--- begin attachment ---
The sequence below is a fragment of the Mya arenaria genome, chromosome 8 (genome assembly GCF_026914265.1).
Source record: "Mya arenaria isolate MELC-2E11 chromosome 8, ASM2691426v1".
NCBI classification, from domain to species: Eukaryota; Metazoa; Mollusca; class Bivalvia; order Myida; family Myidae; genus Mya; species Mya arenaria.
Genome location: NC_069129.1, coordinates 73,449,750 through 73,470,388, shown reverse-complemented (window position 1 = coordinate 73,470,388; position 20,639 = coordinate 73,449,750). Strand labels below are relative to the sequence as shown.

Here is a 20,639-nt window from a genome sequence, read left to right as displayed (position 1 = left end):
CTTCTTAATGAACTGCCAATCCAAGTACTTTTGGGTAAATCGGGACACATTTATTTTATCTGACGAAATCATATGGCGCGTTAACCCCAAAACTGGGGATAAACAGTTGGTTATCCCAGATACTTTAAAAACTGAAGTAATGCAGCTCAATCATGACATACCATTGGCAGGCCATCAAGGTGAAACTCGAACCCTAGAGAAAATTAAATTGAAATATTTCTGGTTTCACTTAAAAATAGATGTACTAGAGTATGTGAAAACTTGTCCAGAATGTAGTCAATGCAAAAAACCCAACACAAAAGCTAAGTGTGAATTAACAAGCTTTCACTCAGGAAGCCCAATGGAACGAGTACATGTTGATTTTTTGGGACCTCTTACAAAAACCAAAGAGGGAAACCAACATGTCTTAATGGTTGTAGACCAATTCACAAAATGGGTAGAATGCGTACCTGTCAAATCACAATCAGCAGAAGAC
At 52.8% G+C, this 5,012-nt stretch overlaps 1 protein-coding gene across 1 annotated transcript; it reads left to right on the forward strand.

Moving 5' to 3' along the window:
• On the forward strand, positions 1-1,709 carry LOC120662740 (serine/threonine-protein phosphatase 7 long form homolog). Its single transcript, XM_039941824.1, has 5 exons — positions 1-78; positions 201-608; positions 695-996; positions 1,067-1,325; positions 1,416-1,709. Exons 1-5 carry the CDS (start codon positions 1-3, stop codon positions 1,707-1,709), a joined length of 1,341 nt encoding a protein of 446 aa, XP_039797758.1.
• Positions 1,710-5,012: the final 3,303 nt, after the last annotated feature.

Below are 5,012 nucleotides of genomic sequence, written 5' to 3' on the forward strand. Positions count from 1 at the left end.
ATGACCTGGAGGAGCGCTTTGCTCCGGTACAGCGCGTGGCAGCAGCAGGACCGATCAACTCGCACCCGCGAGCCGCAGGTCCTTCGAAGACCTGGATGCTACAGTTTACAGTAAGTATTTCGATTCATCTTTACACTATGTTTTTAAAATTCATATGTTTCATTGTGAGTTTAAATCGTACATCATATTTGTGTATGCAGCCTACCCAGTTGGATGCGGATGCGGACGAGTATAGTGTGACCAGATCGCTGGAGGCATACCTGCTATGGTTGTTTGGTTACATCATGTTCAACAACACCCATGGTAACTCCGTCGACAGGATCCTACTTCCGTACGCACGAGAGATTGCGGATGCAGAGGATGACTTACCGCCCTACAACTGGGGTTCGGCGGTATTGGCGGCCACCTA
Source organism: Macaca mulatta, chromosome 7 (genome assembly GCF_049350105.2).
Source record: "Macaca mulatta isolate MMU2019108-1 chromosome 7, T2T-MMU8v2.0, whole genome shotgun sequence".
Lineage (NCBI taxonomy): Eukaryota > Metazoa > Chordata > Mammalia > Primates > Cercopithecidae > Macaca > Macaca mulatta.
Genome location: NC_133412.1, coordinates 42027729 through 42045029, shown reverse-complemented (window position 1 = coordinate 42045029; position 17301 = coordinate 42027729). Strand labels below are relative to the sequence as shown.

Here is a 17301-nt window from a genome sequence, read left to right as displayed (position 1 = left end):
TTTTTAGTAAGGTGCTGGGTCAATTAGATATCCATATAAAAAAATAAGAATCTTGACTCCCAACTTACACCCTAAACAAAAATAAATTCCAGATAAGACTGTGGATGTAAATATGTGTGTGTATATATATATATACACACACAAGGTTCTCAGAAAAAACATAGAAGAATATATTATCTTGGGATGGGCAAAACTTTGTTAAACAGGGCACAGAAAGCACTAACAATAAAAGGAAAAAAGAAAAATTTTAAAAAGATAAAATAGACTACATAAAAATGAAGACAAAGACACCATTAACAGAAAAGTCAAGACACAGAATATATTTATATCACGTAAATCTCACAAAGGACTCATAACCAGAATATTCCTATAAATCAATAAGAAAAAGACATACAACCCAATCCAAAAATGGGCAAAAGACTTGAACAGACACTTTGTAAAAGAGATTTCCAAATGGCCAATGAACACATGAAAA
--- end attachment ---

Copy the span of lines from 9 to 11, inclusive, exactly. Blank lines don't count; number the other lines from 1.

• On the forward strand, positions 1-1,709 carry LOC120662740 (serine/threonine-protein phosphatase 7 long form homolog). Its single transcript, XM_039941824.1, has 5 exons — positions 1-78; positions 201-608; positions 695-996; positions 1,067-1,325; positions 1,416-1,709. Exons 1-5 carry the CDS (start codon positions 1-3, stop codon positions 1,707-1,709), a joined length of 1,341 nt encoding a protein of 446 aa, XP_039797758.1.
• Positions 1,710-5,012: the final 3,303 nt, after the last annotated feature.

Below are 5,012 nucleotides of genomic sequence, written 5' to 3' on the forward strand. Positions count from 1 at the left end.